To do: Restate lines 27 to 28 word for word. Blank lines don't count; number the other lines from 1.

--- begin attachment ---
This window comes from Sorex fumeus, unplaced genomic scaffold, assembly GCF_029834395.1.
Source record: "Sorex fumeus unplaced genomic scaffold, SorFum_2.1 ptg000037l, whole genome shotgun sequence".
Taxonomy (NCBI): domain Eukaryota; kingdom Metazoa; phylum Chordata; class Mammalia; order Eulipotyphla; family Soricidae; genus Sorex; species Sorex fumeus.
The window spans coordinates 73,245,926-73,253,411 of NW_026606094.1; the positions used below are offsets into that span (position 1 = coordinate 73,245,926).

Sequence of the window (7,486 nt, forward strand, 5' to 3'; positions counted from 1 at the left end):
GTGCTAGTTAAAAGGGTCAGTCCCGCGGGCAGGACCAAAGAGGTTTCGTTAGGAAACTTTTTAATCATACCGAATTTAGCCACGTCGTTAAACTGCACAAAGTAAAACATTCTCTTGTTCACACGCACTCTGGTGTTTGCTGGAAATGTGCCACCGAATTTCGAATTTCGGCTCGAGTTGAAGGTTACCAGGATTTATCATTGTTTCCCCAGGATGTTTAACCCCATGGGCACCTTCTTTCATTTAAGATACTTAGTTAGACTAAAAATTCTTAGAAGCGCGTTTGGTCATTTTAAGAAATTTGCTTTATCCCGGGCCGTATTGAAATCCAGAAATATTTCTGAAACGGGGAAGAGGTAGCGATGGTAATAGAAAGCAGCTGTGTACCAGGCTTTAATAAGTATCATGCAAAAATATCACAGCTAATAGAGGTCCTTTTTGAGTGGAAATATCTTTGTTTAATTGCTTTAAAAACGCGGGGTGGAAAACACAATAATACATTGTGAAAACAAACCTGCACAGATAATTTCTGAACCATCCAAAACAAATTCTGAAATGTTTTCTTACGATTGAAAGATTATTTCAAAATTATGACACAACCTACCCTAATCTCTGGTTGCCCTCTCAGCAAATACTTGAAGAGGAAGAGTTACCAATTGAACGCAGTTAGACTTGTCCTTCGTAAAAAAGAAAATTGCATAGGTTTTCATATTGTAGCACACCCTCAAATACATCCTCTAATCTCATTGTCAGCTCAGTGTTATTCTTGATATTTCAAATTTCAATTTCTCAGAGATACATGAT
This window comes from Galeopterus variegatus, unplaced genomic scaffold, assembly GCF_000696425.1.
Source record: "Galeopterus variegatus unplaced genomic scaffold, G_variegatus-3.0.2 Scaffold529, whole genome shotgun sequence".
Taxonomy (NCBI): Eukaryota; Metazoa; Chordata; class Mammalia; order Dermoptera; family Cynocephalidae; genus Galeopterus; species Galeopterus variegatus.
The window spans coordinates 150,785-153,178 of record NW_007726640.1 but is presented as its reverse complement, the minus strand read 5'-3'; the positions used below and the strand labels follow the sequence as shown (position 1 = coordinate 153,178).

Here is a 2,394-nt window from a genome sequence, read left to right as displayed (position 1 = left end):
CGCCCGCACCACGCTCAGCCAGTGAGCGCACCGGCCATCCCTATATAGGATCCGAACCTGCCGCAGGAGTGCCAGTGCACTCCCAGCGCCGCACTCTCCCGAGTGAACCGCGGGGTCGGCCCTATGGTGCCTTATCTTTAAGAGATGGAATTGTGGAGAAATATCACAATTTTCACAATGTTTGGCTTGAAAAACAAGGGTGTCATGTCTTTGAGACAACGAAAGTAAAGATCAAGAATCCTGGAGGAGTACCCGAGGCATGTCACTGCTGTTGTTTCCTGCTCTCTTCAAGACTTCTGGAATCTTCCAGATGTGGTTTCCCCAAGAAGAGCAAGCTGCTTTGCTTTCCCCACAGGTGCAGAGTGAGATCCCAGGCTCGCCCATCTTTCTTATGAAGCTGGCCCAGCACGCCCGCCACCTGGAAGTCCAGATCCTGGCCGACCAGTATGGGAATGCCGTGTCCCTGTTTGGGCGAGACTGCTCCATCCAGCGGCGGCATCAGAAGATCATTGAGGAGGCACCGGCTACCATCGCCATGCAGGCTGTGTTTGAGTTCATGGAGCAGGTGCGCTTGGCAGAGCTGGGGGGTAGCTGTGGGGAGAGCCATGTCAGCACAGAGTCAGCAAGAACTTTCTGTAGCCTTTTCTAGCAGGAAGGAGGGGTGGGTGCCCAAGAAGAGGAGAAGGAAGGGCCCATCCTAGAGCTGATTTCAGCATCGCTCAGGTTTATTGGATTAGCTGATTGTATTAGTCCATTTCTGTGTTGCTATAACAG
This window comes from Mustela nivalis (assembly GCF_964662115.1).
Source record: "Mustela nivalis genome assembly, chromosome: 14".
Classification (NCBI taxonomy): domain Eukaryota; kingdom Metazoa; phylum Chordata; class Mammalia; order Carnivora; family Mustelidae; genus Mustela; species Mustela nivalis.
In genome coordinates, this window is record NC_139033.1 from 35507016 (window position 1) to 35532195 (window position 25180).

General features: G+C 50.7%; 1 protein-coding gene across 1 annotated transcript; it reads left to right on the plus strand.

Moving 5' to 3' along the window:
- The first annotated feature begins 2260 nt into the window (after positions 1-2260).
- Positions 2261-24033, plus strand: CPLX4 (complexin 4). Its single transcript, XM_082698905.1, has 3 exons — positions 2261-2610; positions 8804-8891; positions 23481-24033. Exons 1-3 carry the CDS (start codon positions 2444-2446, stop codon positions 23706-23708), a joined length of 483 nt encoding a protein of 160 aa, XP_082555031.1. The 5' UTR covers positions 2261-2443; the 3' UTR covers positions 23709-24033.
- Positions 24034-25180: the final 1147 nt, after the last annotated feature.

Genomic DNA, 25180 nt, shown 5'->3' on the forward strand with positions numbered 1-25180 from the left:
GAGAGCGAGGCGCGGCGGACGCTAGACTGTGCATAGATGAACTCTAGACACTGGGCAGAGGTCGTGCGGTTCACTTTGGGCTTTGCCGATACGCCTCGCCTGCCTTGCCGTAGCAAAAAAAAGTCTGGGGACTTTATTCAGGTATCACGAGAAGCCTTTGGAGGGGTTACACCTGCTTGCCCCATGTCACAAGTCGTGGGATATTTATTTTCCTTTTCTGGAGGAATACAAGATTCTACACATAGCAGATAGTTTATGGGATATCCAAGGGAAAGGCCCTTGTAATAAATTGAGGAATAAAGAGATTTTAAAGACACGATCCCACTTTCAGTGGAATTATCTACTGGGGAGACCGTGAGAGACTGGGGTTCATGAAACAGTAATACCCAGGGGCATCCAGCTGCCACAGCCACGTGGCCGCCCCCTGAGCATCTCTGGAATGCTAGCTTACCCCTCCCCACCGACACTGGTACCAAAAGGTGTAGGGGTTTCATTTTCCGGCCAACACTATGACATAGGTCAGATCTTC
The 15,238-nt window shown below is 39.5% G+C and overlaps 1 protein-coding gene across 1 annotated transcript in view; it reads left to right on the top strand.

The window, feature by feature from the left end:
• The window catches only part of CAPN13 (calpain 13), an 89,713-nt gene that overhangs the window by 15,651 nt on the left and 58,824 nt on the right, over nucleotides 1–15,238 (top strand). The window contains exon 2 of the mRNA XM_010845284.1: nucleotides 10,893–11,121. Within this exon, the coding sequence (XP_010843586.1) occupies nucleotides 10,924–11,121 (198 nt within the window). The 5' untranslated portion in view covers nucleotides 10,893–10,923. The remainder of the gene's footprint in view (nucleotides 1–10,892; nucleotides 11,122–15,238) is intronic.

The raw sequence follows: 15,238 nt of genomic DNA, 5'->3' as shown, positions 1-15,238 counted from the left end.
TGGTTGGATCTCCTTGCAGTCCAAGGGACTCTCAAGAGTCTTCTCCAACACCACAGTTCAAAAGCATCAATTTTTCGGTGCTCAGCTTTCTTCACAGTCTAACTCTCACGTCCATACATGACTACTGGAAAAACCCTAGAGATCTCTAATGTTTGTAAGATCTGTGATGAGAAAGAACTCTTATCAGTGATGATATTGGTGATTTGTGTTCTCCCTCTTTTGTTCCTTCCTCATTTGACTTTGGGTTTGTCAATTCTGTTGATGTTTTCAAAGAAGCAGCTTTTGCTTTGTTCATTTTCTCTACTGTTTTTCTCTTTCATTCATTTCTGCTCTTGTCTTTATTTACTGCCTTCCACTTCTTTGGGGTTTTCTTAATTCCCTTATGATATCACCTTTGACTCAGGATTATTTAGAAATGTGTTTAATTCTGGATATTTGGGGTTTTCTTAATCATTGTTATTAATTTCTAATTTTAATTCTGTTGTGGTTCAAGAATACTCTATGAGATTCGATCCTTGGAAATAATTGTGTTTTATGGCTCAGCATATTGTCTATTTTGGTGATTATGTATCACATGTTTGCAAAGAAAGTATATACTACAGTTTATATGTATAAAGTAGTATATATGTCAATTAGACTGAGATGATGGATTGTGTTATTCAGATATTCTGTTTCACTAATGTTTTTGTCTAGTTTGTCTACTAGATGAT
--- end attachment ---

The raw sequence follows: 15,238 nt of genomic DNA, 5'->3' as shown, positions 1-15,238 counted from the left end.
TGGTTGGATCTCCTTGCAGTCCAAGGGACTCTCAAGAGTCTTCTCCAACACCACAGTTCAAAAGCATCAATTTTTCGGTGCTCAGCTTTCTTCACAGTCTAACTCTCACGTCCATACATGACTACTGGAAAAACCCTAGAGATCTCTAATGTTTGTAAGATCTGTGATGAGAAAGAACTCTTATCAGTGATGATATTGGTGATTTGTGTTCTCCCTCTTTTGTTCCTTCCTCATTTGACTTTGGGTTTGTCAATTCTGTTGATGTTTTCAAAGAAGCAGCTTTTGCTTTGTTCATTTTCTCTACTGTTTTTCTCTTTCATTCATTTCTGCTCTTGTCTTTATTTACTGCCTTCCACTTCTTTGGGGTTTTCTTAATTCCCTTATGATATCACCTTTGACTCAGGATTATTTAGAAATGTGTTTAATTCTGGATATTTGGGGTTTTCTTAATCATTGTTATTAATTTCTAATTTTAATTCTGTTGTGGTTCAAGAATACTCTATGAGATTCGATCCTTGGAAATAATTGTGTTTTATGGCTCAGCATATTGTCTATTTTGGTGATTATGTATCACATGTTTGCAAAGAAAGTATATACTACAGTTTATATGTATAAAGTAGTATATATGTCAATTAGACTGAGATGATGGATTGTGTTATTCAGATATTCTGTTTCACTAATGTTTTTGTCTAGTTTGTCTACTAGATGAT